Pennsylvania Allocates $5.7 Million to Restore Abandoned Mine Lands and Waterways

Coal minerPhoto by Neneqo Fotógrafo on

HARRISBURG, PA — The Pennsylvania Department of Environmental Protection (DEP) recenlty announced $5,672,751 in funding for eight projects aimed at restoring abandoned mine lands (AML) and addressing acid mine drainage (AMD). These projects are part of the broader Abandoned Mine Lands and Acid Mine Drainage Grant Program.

This announcement is part of a larger $244.7 million initiative unveiled by U.S. Department of the Interior Secretary Deb Haaland, Lieutenant Governor Austin Davis, and DEP Acting Secretary Jessica Shirley. The funds come from the Infrastructure, Investment, and Jobs Act (IIJA) and are designated for various reclamation efforts across Pennsylvania.

The DEP will receive $244 million this year to tackle the extensive challenges posed by abandoned mine lands. The projects will focus on removing hazardous waste piles, re-grading dangerous highwalls, treating polluted streams and rivers, and managing mine subsidence beneath homes and businesses.

Grant recipients will be reimbursed for project costs. The selected projects span several counties and will address both land and water restoration:

Allegheny County

  • Allegheny Land Trust — $2,707,361
    • Chalfant Run (PTS Construction): This project entails constructing and managing a passive AMD treatment system to restore Chalfant Run.

Bedford County

  • Broad Top Township — $11,000
    • Defiance West (SXO-D17): Efforts will include reviewing historic mine maps to locate mine openings and associated entries, identifying where significant AMD flow bypasses the current treatment system, conducting three months of sampling, and developing treatment options.
  • Broad Top Township — $40,390
    • Langdondale (LRO-D13/15 PTS Rehab): The project involves three months of water sampling to guide design options, completing a National Resource Conservation Service Chapter 105 permit, and preparing a grading plan.

Butler County

  • Stream Restoration Incorporated — $251,797
    • De Sale West (Phase I & II Rehab): The project includes water monitoring, design, and permitting necessary for the rehabilitation and reconstruction of the aging De Sale Phase I and II passive treatment systems.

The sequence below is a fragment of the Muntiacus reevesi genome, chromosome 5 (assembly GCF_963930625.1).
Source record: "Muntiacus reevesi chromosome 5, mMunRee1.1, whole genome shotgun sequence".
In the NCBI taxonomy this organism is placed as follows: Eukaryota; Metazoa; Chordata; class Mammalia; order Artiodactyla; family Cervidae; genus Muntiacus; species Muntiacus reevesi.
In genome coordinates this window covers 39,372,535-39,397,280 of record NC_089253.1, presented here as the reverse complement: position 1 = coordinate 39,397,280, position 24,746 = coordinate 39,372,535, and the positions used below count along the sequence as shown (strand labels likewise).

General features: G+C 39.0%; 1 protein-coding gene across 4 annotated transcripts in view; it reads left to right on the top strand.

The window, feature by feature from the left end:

Elk County

  • Elk County Conservation District — $224,007
    • Dark Hollow: Monitoring of the BBWA3888 AMD treatment system will determine functionality, modify the current collection system, and involve hiring a consultant to redesign the system based on data. Construction plans and permits will be obtained as needed.
  • Western Pennsylvania Conservancy — $1,931,602
    • West Creek: This project includes constructing two AMD passive treatment systems and neutralizing three coal refuse piles near the headwaters of West Creek in Saint Mary’s.

Northumberland County

  • Shamokin Creek Restoration Alliance — $367,361
    • Big Mountain Road West: This project will complete the engineering design and permitting required to remediate a large coal refuse pile south of the city of Shamokin.

Westmoreland County

  • Export Borough Historical Society, Inc. — $139,233
    • Export: This project involves design engineering and permitting needed to close a mine opening and mitigate a subsidence-prone area in Export.

These projects will not only help to clean up and reclaim degraded lands but also protect Pennsylvania communities from the dangers posed by abandoned mines. By addressing these environmental hazards, the state aims to improve public safety, enhance local ecosystems, and support community development.

The implications of these projects extend beyond immediate environmental benefits. They also contribute to the long-term health and sustainability of Pennsylvania’s natural resources. By reclaiming abandoned mine lands and treating acid mine drainage, the state can restore vital waterways and landscapes, making them safer and more accessible for residents and wildlife alike.

As these projects move forward, they represent a significant step toward addressing the legacy of Pennsylvania’s mining past and paving the way for a healthier, more sustainable future.

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